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Thread: Field Dressing, Butchering, Skinning, Animal Processing....Wild & Domestic

  1. #21
    naturalist primitive your_comforting_company's Avatar
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    Default Field Dressing

    I probably should have posted this part first, but oh well. I have come across a few field dressed deer that looked to me like had a lot of extra work in them. I wanted to post up a slightly simpler way that is equally effective and will get you back out on the road so you can get your meat home quicker.

    Field Dressing 101
    If it is going to take a while to get your deer home, most people prefer to gut the deer in the field. I personally dont gut them where I kill them, because that is usually the same area where I'll be hunting. I recommend moving the carcass (after you record it on your permit, of course) out of the area you are hunting. I carry one of the e-tool folding shovels to bury the guts.

    Using only your pocketknife, cut from one side of the chin to the other and sever the arteries and the windpipe and esophagus. Be careful not to cut into your meat!This helps relieve blood from the animal and you are gonna remove the piping in a moment.

    there is no real reason to cut through the breastplate. The chest cavity contents can be removed by simply reaching in to the top, grabbing a handful of the "piping" and pulling down. That being said, start at the bottom of the breastplate and make a small incision that you can get your finger in. I prefer to make two cuts here. One is to remove the skin from the meat (as detailed in the first post in this thread), just along the edge of the incision; it makes skinning easier later. The second cut is in the same place, but will go through the belly meat. make sure you don't cut yourself, and carefully slide your knife down with your finger to prevent poking a hole in any abdomen contents. both of these incisions should go all the way down to the point where the ham skins meet on the underside behind the genetalia.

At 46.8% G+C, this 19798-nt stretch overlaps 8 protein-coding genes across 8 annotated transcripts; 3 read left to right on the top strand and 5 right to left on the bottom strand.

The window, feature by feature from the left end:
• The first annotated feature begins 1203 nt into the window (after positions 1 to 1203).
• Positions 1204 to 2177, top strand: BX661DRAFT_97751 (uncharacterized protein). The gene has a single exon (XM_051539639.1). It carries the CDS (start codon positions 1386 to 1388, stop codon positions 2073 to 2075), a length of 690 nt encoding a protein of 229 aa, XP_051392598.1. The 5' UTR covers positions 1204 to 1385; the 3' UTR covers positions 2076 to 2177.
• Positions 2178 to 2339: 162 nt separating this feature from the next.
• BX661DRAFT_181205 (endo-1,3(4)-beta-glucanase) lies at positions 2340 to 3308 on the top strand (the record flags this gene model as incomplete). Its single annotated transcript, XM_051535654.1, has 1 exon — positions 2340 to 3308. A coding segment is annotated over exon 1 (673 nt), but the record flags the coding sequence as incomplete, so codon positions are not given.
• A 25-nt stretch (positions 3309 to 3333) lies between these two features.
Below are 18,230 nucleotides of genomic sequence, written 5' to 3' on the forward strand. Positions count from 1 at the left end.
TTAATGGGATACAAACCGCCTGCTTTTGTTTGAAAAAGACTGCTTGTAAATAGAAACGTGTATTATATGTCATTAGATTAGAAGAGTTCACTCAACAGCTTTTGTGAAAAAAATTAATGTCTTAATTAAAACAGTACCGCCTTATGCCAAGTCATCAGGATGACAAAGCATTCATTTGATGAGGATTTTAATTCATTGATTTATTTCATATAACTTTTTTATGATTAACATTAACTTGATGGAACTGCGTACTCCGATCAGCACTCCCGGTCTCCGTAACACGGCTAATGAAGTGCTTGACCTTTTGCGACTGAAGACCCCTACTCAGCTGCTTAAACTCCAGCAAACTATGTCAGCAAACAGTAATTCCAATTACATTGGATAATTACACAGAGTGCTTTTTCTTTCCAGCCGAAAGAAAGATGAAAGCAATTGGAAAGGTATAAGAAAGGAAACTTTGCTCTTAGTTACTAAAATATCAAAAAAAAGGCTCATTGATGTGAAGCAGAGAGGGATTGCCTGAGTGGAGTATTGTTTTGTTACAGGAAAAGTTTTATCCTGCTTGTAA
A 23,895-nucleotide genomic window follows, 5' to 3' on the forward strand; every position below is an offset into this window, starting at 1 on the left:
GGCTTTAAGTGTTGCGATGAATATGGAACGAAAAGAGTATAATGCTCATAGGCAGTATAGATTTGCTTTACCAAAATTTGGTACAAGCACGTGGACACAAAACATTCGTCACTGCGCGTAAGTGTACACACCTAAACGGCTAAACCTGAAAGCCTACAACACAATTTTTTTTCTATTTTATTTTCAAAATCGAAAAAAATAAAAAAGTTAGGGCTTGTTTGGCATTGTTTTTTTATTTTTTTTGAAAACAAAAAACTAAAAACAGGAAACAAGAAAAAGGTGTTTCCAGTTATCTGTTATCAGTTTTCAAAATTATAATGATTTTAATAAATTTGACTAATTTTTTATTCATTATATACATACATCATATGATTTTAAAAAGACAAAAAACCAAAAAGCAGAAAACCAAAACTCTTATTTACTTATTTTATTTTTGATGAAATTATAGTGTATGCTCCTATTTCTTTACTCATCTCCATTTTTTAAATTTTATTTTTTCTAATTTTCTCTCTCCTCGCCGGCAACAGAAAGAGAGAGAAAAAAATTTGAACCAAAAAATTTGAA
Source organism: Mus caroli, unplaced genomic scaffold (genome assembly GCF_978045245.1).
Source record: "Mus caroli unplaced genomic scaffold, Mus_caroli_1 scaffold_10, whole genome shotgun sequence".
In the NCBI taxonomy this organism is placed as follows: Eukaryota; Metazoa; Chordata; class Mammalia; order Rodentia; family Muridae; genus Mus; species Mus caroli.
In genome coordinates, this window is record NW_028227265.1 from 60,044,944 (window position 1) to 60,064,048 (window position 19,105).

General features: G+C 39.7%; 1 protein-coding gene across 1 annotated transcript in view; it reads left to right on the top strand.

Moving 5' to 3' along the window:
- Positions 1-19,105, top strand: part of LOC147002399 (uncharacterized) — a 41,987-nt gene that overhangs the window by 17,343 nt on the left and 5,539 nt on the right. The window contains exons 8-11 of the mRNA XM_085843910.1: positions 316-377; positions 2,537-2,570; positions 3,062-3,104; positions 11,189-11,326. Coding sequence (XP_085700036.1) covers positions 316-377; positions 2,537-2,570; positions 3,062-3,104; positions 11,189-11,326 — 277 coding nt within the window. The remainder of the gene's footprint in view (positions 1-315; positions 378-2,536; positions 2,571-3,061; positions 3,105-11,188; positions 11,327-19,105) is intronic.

With the abdomen opened up, you can now reach up into the chest cavity, grab the piping (esophagus and windpipe) and yank it loose. Leave a tiny bit attached at the bottom of the piping just to hold the guts in place while you tear or cut the diaphragm. Once that is out of the way, finish pulling out the chest contents and the guts will start to follow. use one hand to control the fall of them into the bucket or bag and the last thing attached will be the anus / intestine.

    reach way down to the bottom of the abdomen, pinch the bit of intestines just above the anus to make sure none of the contents spill into the carcass, and cut it just below your fingertips. Everything is now loose and contained in one tidy package.

    Use sticks to prop open the abdomen so the inside of the carcass will cool. This could be done right after opening the abdomen, so you can see better, but to me it just gets in the way at that point.

    Normally, I carry a plastic bag and folding shovel in my hunting pack. The guts go in the bag or other similar container, dig a hole deep enough to hold them all and return these to the earth. Thank the deer for the food, Thank the lord for the hunt, count your blessings once more, and head for the house (or camp).

    I hope I kept this brief, yet detailed enough that even a first timer can do it using only a pocketknife. For me this is the simplest, most efficient, and most sanitary way to field dress a deer. You will get a little blood on your hands, so you might want to carry a little water and soap if you have room.